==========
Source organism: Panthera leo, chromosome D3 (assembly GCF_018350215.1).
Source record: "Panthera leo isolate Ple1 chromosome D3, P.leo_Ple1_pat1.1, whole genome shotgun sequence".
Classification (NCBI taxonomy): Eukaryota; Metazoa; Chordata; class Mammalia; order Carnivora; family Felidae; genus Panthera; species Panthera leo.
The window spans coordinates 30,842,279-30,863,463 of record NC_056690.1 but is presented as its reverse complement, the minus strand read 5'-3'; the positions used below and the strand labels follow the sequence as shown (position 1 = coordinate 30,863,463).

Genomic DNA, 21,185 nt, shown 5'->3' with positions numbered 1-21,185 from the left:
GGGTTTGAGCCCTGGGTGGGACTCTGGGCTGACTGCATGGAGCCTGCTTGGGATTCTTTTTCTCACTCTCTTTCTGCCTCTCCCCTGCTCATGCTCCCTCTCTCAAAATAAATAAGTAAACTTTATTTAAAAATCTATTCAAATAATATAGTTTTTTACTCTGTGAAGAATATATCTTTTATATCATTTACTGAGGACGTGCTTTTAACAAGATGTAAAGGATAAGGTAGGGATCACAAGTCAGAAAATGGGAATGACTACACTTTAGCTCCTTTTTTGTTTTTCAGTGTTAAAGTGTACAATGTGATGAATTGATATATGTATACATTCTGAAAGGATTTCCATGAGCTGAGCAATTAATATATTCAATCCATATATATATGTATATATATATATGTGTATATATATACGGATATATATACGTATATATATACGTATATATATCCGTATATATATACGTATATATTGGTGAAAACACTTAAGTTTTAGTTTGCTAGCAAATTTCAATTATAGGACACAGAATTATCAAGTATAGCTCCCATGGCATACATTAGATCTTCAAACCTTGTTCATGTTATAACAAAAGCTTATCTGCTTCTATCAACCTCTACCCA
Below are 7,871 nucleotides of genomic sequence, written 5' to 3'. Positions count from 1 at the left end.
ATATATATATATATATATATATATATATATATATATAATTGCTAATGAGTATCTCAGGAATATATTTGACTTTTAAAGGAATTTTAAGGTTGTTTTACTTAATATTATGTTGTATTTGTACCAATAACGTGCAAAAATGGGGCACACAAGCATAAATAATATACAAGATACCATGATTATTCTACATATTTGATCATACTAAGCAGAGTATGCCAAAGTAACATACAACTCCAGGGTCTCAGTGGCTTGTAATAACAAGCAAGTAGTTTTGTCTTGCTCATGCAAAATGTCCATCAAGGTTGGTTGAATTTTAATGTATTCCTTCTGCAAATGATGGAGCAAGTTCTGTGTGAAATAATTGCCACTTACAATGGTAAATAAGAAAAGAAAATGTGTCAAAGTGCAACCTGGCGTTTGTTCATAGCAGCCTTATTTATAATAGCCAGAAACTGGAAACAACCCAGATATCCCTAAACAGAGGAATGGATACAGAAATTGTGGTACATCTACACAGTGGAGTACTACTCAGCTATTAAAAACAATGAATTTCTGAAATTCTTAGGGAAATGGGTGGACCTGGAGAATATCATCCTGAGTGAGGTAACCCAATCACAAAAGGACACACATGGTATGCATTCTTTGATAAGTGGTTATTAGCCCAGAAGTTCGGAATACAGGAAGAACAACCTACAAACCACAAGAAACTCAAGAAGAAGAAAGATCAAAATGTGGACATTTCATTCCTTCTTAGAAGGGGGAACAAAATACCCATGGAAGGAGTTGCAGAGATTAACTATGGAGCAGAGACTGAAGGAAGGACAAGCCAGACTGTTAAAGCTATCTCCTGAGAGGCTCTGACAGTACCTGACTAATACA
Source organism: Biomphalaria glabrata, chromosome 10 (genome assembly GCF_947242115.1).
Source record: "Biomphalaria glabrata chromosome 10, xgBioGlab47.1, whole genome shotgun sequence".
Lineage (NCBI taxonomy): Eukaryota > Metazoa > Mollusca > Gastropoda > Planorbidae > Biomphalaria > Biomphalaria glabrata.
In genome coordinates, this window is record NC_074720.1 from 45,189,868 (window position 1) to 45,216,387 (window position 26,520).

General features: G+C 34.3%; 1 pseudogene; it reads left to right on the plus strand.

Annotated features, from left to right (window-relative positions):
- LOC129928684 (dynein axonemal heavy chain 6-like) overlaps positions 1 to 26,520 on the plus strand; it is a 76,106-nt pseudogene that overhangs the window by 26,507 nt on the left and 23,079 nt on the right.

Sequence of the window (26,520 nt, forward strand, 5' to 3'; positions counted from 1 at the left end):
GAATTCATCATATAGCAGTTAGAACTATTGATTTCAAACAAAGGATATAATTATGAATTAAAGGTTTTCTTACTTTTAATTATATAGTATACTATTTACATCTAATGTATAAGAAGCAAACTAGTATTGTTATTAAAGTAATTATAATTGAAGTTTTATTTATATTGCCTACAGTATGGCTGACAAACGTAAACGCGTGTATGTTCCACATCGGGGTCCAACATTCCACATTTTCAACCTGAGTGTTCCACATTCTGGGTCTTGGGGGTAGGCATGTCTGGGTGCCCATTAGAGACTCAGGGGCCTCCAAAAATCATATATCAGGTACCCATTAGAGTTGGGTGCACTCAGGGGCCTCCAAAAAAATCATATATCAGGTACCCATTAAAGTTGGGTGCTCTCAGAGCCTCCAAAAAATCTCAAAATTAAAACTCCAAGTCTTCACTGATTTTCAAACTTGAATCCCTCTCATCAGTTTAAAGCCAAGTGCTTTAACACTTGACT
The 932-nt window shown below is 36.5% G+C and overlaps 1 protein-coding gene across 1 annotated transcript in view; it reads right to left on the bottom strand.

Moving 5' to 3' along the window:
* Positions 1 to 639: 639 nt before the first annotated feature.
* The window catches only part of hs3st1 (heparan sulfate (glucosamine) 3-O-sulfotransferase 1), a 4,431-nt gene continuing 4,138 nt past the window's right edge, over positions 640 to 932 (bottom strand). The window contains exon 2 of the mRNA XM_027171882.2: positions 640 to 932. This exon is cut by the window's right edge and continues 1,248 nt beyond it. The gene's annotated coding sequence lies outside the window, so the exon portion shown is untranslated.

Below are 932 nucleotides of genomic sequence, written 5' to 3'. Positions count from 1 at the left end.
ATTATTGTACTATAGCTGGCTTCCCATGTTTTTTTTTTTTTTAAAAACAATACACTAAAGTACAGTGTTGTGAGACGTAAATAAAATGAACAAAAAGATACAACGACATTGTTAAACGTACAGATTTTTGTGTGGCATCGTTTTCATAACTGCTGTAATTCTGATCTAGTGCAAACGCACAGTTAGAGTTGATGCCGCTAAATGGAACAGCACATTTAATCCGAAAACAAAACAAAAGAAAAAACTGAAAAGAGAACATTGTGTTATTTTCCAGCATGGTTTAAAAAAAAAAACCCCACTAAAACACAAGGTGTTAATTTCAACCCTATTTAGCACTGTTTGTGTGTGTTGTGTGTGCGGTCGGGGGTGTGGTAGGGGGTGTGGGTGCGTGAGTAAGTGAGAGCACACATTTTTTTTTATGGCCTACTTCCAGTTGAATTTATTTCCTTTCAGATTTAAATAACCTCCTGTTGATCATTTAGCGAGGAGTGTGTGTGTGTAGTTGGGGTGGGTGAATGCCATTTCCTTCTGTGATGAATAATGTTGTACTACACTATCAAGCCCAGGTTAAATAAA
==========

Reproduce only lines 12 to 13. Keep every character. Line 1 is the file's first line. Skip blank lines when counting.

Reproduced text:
In genome coordinates, this window is record NC_074720.1 from 45,189,868 (window position 1) to 45,216,387 (window position 26,520).

General features: G+C 34.3%; 1 pseudogene; it reads left to right on the plus strand.